“There’s no question it’s a must-do at this point at every major sports event and property. You have to be active in social media,” said Nancy Lough, University of Nevada, Las Vegas professor of higher education and editor of the Sport Marketing Quarterly.

Lough explained that the fans’ responses and observations to NASCAR’s social media content will allow race officials to monitor trends among their consumers.

“They’re putting out content that can be accessed by their consumers and then they can listen to what the response is by taking out the intermediary,” Lough said Tuesday. “Twitter is a monitor or meter, if you will. You can monitor what is resonating with fans.”  Read More

How to Determine Facebook & Twitter ROI

“Brought to you by the InventHelp marketing team.”

Social Media Stocks Falter –Facebook Debuts on the Options Market

NEW YORK, NY, May 31, 2012 (MARKETWIRE via COMTEX) — Social media stocks have fallen sharply recently. The Global X Social Media ETF (SOCL) is down almost 14 percent in the last month. There are currently a total of four social media companies (Facebook, Groupon, Zynga, and Pandora) who have went public in the last year that are trading below their initial IPO price. Five Star Equities examines the outlook for social media stocks and provides equity research on Facebook Inc. FB +5.00% and Pandora Media Inc. P +1.61% .

Access to the full company reports can be found at: http://www.FiveStarEquities.com/FB

http://www.FiveStarEquities.com/P

Facebook options began trading Tuesday on the New York Stock Exchange, and will make its debut on the BATS Options Exchange Wednesday. According to an article from the Dow Jones Newswires roughly 365,000 Facebook options had been traded Tuesday, giving the right to buy or sell 36.5 million shares of the stock. “When you see a lot of people buying puts, that may put downward pressure on the stock because of the hedging that market makers have to do,” said Brian Overby, TradeKing senior options analyst. Facebook after Tuesday trading was worth $79 billion, down from its IPO valuation of $104.1 billion.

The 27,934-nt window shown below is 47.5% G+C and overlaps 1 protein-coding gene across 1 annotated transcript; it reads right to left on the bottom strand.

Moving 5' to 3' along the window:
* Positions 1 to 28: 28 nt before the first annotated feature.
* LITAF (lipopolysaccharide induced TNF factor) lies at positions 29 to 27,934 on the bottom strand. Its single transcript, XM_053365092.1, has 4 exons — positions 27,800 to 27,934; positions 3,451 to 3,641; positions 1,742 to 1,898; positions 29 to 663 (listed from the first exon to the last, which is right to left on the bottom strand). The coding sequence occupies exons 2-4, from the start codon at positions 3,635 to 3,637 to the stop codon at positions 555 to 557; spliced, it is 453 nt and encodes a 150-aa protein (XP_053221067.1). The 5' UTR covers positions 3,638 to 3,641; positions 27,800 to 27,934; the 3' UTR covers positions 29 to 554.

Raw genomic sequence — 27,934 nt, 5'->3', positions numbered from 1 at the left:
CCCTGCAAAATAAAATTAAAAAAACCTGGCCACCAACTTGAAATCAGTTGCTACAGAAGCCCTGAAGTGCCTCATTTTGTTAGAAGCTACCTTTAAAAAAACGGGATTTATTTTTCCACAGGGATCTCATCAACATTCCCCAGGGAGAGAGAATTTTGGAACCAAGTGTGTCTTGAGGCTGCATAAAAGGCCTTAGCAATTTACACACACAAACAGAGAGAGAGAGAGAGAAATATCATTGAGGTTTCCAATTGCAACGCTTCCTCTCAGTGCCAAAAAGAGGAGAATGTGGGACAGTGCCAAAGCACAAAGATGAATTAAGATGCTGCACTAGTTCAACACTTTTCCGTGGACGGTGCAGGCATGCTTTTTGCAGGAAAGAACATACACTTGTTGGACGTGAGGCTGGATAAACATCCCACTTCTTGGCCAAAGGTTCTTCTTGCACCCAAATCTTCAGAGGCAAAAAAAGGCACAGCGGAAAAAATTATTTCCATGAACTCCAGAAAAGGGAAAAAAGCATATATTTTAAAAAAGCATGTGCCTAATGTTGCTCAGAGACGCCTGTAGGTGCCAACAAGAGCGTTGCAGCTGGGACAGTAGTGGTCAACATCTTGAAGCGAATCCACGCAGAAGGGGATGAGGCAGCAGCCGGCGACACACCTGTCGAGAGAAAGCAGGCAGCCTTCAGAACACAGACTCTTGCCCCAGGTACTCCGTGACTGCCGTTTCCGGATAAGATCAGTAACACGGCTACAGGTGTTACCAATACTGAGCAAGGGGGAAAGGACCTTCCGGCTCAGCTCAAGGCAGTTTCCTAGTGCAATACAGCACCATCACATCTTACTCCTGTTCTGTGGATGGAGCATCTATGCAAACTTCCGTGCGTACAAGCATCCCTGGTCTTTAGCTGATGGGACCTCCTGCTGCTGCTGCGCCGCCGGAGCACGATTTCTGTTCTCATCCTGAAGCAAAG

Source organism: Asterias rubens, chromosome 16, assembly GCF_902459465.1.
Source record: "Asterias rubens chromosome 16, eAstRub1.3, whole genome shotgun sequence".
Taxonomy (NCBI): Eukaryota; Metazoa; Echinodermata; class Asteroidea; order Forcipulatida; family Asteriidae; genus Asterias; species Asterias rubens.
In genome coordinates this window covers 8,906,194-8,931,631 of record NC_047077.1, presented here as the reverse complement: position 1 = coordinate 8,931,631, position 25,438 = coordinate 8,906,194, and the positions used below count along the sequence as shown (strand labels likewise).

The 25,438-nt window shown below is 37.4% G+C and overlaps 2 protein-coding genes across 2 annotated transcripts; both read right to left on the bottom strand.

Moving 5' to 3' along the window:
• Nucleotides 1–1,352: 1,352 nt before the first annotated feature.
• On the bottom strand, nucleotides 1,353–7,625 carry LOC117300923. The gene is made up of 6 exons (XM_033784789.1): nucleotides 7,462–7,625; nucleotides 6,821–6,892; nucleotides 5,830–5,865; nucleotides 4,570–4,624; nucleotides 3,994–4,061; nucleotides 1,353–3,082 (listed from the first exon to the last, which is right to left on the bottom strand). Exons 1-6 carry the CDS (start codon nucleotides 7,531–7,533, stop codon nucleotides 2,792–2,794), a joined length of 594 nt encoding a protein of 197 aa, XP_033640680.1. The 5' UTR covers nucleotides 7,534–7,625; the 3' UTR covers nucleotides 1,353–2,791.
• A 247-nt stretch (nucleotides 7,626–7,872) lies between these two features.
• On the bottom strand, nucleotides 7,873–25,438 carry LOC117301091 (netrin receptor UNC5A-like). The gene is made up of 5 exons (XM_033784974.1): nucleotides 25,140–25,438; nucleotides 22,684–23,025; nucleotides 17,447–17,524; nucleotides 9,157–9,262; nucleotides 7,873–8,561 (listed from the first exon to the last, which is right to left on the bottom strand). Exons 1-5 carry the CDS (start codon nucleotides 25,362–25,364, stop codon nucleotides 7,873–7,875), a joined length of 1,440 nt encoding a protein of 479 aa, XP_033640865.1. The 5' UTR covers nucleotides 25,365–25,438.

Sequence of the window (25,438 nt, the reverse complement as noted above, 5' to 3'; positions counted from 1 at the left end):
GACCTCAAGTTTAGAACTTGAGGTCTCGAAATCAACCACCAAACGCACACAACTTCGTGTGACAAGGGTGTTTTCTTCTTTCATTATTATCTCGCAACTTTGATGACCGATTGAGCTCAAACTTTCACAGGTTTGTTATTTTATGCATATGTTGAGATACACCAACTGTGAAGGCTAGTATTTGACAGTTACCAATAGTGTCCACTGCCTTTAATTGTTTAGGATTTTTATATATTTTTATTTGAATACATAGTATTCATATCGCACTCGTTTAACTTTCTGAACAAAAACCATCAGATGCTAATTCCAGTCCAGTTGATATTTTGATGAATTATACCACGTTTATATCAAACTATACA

Five Star Equities releases regular market updates on social media stocks so investors can stay ahead of the crowd and make the best investment decisions to maximize their returns. Take a few minutes to register with us free at http://www.FiveStarEquities.com and get exclusive access to our numerous stock reports and industry newsletters.

As reported in a recent New York Times article Facebook is hoping to release a smartphone by next year. Last year technology website AllThingsD reported that Facebook and HTC partnered up to create a smartphone. The project (code-named “Buffy”) is still currently in progress.  Read More

Mark Zuckerberg Loses $1.5 Billion On A Bad Day For Social Media Companies

English: Mark Zuckerberg, Founder & CEO of Fac...

Facebook CEO Mark Zuckerberg lost $1.5 billion today. (Photo credit: Wikipedia)

After losing about $2 billion more than a week ago on Facebook‘s second trading day as a public company, CEO Mark Zuckerberg came out of the three-day weekend to witness another precipitous drop in his fortune. According to Forbes’ Real-Time Billionaires list, the value of his stake in Facebook plunged $1.5 billion to $14 billion after the company’s share price fell below $30 on Tuesday.

Facebook’s stock closed down 9.6% at $28.84. Since Facebook’s stock debuted on the Nasdaq on May 18 with underwriters selling shares at $38, it has dropped 24.1%.

Selling pressure seemed to be boosted by the start of options trading on Facebook, which opened today with record volume and a fair amount of negative sentiment. With options, traders can bet on a stock by paying less to buy an option than they would have to by buying or shorting the stock itself. That sentiment can in turn affect interest in a company’s shares.  Read More

Socal-media start-ups bring compatible travelers together

April Thompson has sat next to some interesting people on planes. She once struck up a conversation with the pilot of Air Force One on Sept. 11, 2001. Another time, she listened to a French pastry chef talk about starting a bakery in Alabama.

Alejandro Gonzalez, USA TODAY

But there were many other instances when she sat next to someone with whom she didn’t want to spend hours talking. So last year, when she heard about Planely.com, a social travel-media website that connects fliers on the same flight or airport, she was eager to join.